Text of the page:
Ford flips design approach inside out

ford flips design approach inside out
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DETROIT — Anthony Lo, Ford Motor Co.’s new chief design officer, says increasingly connected vehicles are turning traditional design processes “upside down.”

Or, more accurately, inside out.

Lo, hired last year from Renault, said his teams now begin by thinking about who the customers are and designing an interior experience around their specific needs. Only after that do they consider how the vehicle should be packaged on the outside.

“In the past, exterior design would always take the lead; it’s part of what attracts you to the showroom,” Lo told Automotive News. “But because of the amount of features within the vehicle that you can control as a user, the user interface becomes more and more important.”

Lo, who is 57 and spent most of his career in Europe and other overseas markets, is tasked with implementing this paradigm shift in a market that has traditionally focused on outside appearance.

“The Detroit 3 have generally not led the industry in interior design,” said Karl Brauer, executive automotive analyst with iSeeCars. “But I think it makes sense when you consider the interior’s where a lot of the technological change has occurred the last 10 years. Everything’s much more smartphone-oriented and touch screen-oriented.”

Beyond the technology advances, Lo said designers are increasingly looking inward because of powertrain changes. Electric vehicles typically sit on flat, skateboardlike battery architectures, giving designers more flexibility and freedom to craft roomier interiors and try new ideas.

“I think this is really the main change in our industry,” Lo said. “We’d of course put as much love into the exterior, but it’s just that the priority has switched.”


While Lo is new to Ford — he last year admitted a need to become more familiar with the all-important F-150 — he’s spent decades in the industry and dreamed of working on cars from a young age, after his father began taking him to races.

“This is really a dream for me, to be able to lead such a big design team of one of the biggest car companies in the world,” he said.

He credits Peter Stevens, former chief designer at Lotus and one of his professors at the Royal College of Art in London, with mentoring him and says he draws inspiration from people he’s close with.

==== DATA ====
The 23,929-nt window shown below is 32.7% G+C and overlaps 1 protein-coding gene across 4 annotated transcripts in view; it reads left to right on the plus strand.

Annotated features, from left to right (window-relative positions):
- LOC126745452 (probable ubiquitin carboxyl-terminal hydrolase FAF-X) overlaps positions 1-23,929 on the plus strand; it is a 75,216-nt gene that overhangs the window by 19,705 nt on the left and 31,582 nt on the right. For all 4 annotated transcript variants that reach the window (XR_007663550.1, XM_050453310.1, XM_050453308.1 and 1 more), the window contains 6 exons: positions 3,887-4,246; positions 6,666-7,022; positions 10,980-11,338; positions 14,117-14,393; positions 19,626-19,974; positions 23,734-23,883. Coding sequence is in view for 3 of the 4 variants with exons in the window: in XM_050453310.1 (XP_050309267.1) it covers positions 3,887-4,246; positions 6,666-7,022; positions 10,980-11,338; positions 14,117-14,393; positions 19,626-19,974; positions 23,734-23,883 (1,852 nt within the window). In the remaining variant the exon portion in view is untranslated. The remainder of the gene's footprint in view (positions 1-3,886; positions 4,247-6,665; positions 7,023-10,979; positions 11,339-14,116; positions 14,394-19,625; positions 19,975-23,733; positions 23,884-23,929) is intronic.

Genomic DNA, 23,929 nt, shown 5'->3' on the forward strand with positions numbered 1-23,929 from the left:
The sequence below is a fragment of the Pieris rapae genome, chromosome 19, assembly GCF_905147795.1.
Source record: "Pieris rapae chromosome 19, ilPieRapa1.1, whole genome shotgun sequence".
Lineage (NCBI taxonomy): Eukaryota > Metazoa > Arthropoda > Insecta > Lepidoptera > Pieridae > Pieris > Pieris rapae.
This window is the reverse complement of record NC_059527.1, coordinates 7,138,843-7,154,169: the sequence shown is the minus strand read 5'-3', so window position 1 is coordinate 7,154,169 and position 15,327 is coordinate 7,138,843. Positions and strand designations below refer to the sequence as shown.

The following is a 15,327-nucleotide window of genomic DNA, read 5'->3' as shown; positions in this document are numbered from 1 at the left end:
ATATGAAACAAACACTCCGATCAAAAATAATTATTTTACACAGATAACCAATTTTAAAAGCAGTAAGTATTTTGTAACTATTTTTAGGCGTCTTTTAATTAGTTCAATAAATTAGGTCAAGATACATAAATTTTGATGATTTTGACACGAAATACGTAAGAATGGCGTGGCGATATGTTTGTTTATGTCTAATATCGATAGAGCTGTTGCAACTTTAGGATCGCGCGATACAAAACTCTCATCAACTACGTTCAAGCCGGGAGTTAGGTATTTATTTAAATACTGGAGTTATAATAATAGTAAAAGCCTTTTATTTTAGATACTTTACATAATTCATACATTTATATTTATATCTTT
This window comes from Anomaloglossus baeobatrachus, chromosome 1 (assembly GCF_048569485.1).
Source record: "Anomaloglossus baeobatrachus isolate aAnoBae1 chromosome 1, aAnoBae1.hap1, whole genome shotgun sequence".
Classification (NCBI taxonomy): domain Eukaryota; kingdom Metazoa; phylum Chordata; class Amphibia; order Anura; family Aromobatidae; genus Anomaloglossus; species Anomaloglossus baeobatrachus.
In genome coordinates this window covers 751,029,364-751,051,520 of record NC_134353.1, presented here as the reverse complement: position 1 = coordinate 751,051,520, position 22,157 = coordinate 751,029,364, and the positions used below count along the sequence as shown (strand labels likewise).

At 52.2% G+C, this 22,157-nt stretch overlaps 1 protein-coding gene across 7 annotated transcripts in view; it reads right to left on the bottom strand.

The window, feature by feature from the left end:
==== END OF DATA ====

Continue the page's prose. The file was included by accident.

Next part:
“As designers, you need to always keep an open mind,” he said. “I try not to focus only within the automotive world. Everything is interconnected. You need to understand what’s going on, for example, in the fashion industry or with architecture — how cities will be created in the future and how we can integrate that into various systems.”

Lo splits his time between Detroit and Paris, where his family still lives. His garage houses a Mustang Mach-E and a Mustang Mach 1, which he uses on the long commute to Ford’s design studio in Cologne, Germany.

While in the U.S., he’s made a point to get behind the wheel of the F-150 and Bronco and has been surprised by the reaction he’s received from other drivers.

“There’s so much love; I can see it,” he said. “The biggest challenge for me is, how can we take these nameplates forward in the electric generation?”


Lo said he plans to showcase more concept vehicles at Ford to give the public a glimpse at his new design direction and help generate excitement. The automaker plans to unveil a Lincoln EV concept Wednesday, April 20.

“A concept car is not just simply a sculpture,” Lo said. “It’s a platform for us to test experiences and think, ultimately, how the brand design language should evolve. This is the best way to understand whether this new direction we’ve decided to take is acceptable and if people will fall in love with them.”

Lo admitted he needs to be able to balance the heritage of popular nameplates such as the Bronco and Mustang with moving them into the future.

“We’re going to have a lot of opportunity to take our nameplates and try to reinvent them,” he said. “The nameplates are our equity: very, very precious and valuable, but I think some change is necessary. We’re going to do our best to preserve what makes them special and mix that up with the best digital and physical experiences.”


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